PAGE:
The signs started popping up on the margins of social media as far back as 2010: Like-minded conspiracy theories spread by far-right sites like InfoWars and Russian government-controlled media like RT. Tweets that accused mainstream media organizations of reporting “fake news.” And later, social media networks that appeared to follow both white nationalist and Wikileaks-related accounts.
Initially, University of Washington professor and researcher Kate Starbird was studying how rumors spread on social media after disasters; they typically began with high volume after a crisis and then dissipated as news reports confirmed what happened. Then, in 2013, sorting through data after the Boston Marathon bombings, Starbird and her students noticed another kind of rumor—a kind that gained traction and volume over a longer period of time, in spite of facts confirmed in news reports. These longer-lasting rumors often intersected with politicized content. In the sustained chatter about the Boston terrorist attack, they noticed Twitter accounts pushing an alternative narrative, a conspiracy theory that Navy SEALS had bombed the race, not the Tsarnaev brothers.
Starbird mostly dismissed these kinds of alternative narratives as outliers, a conclusion she would later regret. Then came 2016, when hyper-politicized disinformation that spread in the aftermath of mass shootings and the Paris terrorist attacks was impossible to ignore. She and her team were compelled to dig deeper into the data. And as the “fake news” language of far-right and Russian media conspiracy theorists was embraced by Donald Trump and his presidential campaign, Starbird realized the phenomenon was going mainstream.
“When it’s coming out of the mouths of people in power,” she says, “it’s no longer marginal.”
As information warfare on social media has continued to escalate in the Trump era, Starbird’s latest research points to some disturbing trends:
Fear-mongering Russian propaganda: Even as far back as 2010, there was evidence of disinformation efforts: around the Deepwater Horizon oil spill. Ominous tweets—such as “@blackgoldnews: #oilspill #bp Warning* Russian Scientists :Sea Floor Fractured Beyond Repair”—linked to articles that cited Russian scientists or government sources, and may have been designed to sow chaos. “I think we have evidence that some of these flows did affect how people experienced that event,” Starbird wrote in a Medium post in 2016, “they confused people, they scared people.” As Mother Jones has reported, during the campaign Trump and his associates ran with Russian-planted stories that appealed to chaos and fears rather than facts.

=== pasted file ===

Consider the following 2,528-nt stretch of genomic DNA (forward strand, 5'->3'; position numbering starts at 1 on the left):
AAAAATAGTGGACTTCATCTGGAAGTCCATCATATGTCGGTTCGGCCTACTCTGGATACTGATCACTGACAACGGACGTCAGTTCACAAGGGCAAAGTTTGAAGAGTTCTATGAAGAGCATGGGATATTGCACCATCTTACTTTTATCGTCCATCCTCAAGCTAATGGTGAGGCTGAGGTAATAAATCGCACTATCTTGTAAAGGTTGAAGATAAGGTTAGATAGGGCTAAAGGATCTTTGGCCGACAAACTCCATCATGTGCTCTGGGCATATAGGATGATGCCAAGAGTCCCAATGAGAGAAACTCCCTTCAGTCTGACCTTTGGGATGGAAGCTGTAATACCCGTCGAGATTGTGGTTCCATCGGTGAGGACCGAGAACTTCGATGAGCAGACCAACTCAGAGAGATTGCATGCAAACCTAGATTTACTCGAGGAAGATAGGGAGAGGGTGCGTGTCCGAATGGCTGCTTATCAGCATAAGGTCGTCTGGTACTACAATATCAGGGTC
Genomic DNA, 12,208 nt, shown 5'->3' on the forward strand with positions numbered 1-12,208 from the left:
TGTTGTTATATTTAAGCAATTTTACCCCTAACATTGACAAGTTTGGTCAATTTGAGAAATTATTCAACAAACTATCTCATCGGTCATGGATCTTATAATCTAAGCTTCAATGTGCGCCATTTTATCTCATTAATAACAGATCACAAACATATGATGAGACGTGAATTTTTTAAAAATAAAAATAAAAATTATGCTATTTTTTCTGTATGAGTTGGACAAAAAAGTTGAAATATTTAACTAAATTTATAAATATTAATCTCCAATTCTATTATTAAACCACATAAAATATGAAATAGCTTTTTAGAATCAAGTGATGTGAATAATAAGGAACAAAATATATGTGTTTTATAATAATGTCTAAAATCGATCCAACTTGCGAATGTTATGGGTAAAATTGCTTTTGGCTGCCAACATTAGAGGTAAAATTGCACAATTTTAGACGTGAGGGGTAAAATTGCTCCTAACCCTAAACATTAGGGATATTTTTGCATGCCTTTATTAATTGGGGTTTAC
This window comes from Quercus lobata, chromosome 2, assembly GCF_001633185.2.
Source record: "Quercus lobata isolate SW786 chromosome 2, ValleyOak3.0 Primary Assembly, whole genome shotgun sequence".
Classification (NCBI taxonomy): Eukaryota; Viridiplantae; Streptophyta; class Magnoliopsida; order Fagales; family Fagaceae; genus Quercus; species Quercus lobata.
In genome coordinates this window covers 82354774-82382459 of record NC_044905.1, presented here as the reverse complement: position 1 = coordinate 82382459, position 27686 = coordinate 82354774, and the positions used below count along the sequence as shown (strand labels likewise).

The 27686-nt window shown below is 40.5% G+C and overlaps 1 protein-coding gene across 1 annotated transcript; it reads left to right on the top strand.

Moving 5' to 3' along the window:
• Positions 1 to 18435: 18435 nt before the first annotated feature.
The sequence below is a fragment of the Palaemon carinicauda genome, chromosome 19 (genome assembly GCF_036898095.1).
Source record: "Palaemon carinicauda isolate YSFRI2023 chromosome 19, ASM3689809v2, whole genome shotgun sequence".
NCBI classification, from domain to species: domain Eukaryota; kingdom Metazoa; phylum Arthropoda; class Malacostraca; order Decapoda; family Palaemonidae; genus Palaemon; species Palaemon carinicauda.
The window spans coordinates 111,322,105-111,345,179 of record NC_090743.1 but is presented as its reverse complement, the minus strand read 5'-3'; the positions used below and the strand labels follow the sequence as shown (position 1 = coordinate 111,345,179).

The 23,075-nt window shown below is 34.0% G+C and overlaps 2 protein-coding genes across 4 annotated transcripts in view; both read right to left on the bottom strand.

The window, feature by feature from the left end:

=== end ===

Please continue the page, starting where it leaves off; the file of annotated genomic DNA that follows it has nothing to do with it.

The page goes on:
Prolific spheres of disinformation: The most-cited sources among the many thousands of tweets Starbird’s team tracked included a mix of conspiracy and far-right sites like InfoWars, BeforeItsNews, 21stCenturyWire and VeteransToday, along with Russian government-supported sites like RT and Sputnik. Some of them connect directly to each other: Since 2013, VeteransToday has had a partnership to publish content from the New Eastern Outlook, a journal produced by the Russian government’s Russian Academy of Sciences. And the founder of 21stCenturyWire is also an editor for InfoWars and an analyst for RT.
Government-backed propaganda: In data from 2014, Starbird’s team recognized a pattern after Malaysia Airlines Flight MH17 was shot down over Ukraine: Far-right and Russian-linked Twitter accounts actively disputed Western media reports that the airliner was shot down by Russian-allied separatist fighters. Other government media, like Iran’s PressTV, also frequently show up in Starbird’s data.